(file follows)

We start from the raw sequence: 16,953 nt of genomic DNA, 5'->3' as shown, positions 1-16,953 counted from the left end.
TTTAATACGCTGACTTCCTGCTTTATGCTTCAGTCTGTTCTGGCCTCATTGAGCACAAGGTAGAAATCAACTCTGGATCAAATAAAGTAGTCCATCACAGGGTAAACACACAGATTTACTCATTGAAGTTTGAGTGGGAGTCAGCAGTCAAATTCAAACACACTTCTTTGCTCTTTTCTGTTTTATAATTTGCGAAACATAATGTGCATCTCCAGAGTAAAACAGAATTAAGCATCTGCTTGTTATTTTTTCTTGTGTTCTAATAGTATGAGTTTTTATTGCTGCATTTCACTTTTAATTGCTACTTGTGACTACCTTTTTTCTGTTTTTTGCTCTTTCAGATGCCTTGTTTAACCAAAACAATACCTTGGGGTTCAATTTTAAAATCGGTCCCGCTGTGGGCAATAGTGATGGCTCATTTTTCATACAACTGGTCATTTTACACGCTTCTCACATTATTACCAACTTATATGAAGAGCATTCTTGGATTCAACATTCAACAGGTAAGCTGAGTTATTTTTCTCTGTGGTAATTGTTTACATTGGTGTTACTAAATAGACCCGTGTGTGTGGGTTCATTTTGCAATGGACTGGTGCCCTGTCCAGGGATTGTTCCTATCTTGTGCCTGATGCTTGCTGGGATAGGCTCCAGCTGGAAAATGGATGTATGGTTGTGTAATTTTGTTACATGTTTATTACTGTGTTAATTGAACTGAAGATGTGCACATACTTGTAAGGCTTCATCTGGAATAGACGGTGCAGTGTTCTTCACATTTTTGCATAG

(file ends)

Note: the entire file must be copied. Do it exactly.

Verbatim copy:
We start from the raw sequence: 16,953 nt of genomic DNA, 5'->3' as shown, positions 1-16,953 counted from the left end.
TTTAATACGCTGACTTCCTGCTTTATGCTTCAGTCTGTTCTGGCCTCATTGAGCACAAGGTAGAAATCAACTCTGGATCAAATAAAGTAGTCCATCACAGGGTAAACACACAGATTTACTCATTGAAGTTTGAGTGGGAGTCAGCAGTCAAATTCAAACACACTTCTTTGCTCTTTTCTGTTTTATAATTTGCGAAACATAATGTGCATCTCCAGAGTAAAACAGAATTAAGCATCTGCTTGTTATTTTTTCTTGTGTTCTAATAGTATGAGTTTTTATTGCTGCATTTCACTTTTAATTGCTACTTGTGACTACCTTTTTTCTGTTTTTTGCTCTTTCAGATGCCTTGTTTAACCAAAACAATACCTTGGGGTTCAATTTTAAAATCGGTCCCGCTGTGGGCAATAGTGATGGCTCATTTTTCATACAACTGGTCATTTTACACGCTTCTCACATTATTACCAACTTATATGAAGAGCATTCTTGGATTCAACATTCAACAGGTAAGCTGAGTTATTTTTCTCTGTGGTAATTGTTTACATTGGTGTTACTAAATAGACCCGTGTGTGTGGGTTCATTTTGCAATGGACTGGTGCCCTGTCCAGGGATTGTTCCTATCTTGTGCCTGATGCTTGCTGGGATAGGCTCCAGCTGGAAAATGGATGTATGGTTGTGTAATTTTGTTACATGTTTATTACTGTGTTAATTGAACTGAAGATGTGCACATACTTGTAAGGCTTCATCTGGAATAGACGGTGCAGTGTTCTTCACATTTTTGCATAG